Top 5 Notable Maconites
The city of Macon has been the birthplace or residence of many remarkable people throughout its history. Here is a list of our Top 5 Notable Maconites worth mentioning.
1. Rufus W. Youngblood Jr.
Born in Macon in 1924, Rufus W. Youngblood Jr. began his career when he enlisted in the United States Army Air Corps during World War II. He was a navigator on some of America's first bombing raids on Germany. After the war, he obtained a degree in electrical engineering from Georgia Institute of Technology in Atlanta. He then joined the Secret Service in March 1951. Initially he dealt with financial fraud in the Atlanta bureau office. In 1953, after having impressed superiors, he was assigned to White House detail. Mr. Youngblood was the Secret Service agent who flung himself over the front seat and used his body to shield Vice President Lyndon B. Johnson during the assassination of President John F. Kennedy in Dallas on Nov. 22, 1963.
2. Sgt. Rodney Maxwell Davis
Rodney Maxwell Davis was born in Macon on April 7, 1942 and was a 1961 graduate of Appling High School. Shortly after graduation, he enlisted in the United States Marine Corps in August 31, 1961. Ordered to the Republic of Vietnam in August 1967, he was assigned duty as a Platoon Guide with Company B, First Battalion, Fifth Marines, First Marine Division. On September 6, 1967, he was operating with his unit in the Quang Nam Province on a search and clear mission during Operation Swift, when they were attacked by a large North Vietnamese force. Elements of the platoon were pinned down in a trench line by mortars, heavy automatic and small arms fire. He went from man to man encouraging them on and also returning fire at the same time. An enemy hand grenade fell in the trenches his men were fighting from and without hesitation he threw himself upon the grenade. He saved his fellow Marines in this selfless act and thus earned the nation's highest military decoration: the Medal of Honor.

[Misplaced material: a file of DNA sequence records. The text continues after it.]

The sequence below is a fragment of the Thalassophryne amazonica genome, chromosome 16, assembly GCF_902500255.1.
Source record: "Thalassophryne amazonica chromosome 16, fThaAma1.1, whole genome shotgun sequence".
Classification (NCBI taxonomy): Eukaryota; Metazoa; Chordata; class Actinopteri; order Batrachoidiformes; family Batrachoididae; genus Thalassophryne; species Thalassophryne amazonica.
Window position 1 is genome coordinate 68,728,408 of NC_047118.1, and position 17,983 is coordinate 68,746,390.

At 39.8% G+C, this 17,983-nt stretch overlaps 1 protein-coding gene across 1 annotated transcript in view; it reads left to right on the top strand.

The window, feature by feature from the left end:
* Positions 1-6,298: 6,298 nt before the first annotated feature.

3. neva langley fickling
Originally from Lakeland, Florida, Neva came to Macon as a piano major at Wesleyan Conservatory in her sophomore year. As a young child, Neva developed a keen musical interest and begged her parents to acquire their own piano. Her ability increased rapidly, and she began playing for her church services as well as weddings and funerals. In 1952, the sponsors of the Miss Macon contest asked Wesleyan to offer some nominees for the pageant and Neva, along with several of her classmates, were asked to participate. Thus, at age 19 she became Miss Macon, Miss Georgia, and Miss America with piano performance as her talent. She was crowned Miss America of 1953 and is yet the only Miss America to win all three of the preliminary contests, and the only Miss Georgia to become Miss America.
4. nanaline holt duke
In contrast to her daughter Doris, Nanaline Holt Inman Duke was not born to wealth. Having been born and raised in Macon, Georgia, in what was sympathetically referred to as “reduced circumstances,” Nanaline went on to marry her first husband, William Inman who was a prosperous businessman. After William’s death in 1902, Nanaline went on to marry the U.S. tobacco and electric power industrialist best known for the introduction of modern cigarette manufacturing as well as his philanthropy to Duke University, James Buchanan Duke in 1907, with whom he had his only child, a daughter, Doris, born in 1912.
5. Wallace McCaw
Wallace McCaw invented a process for hydrogenating cottonseed oil that he manufactured in Macon under the name “Plantene.” His formula was purchased by Proctor and Gamble, who changed the name of the product to Crisco. The company made McCaw one of its vice presidents and relocated him to Cincinnati, Ohio. McCaw would later go on to break precedent within the Colgate family. For 122 years, only Colgates had directed and managed its perfume, dentifrice and soap company. Standards, however, were broken in 1928 when McCaw became Vice President, Director and General Manager of Colgate & Co.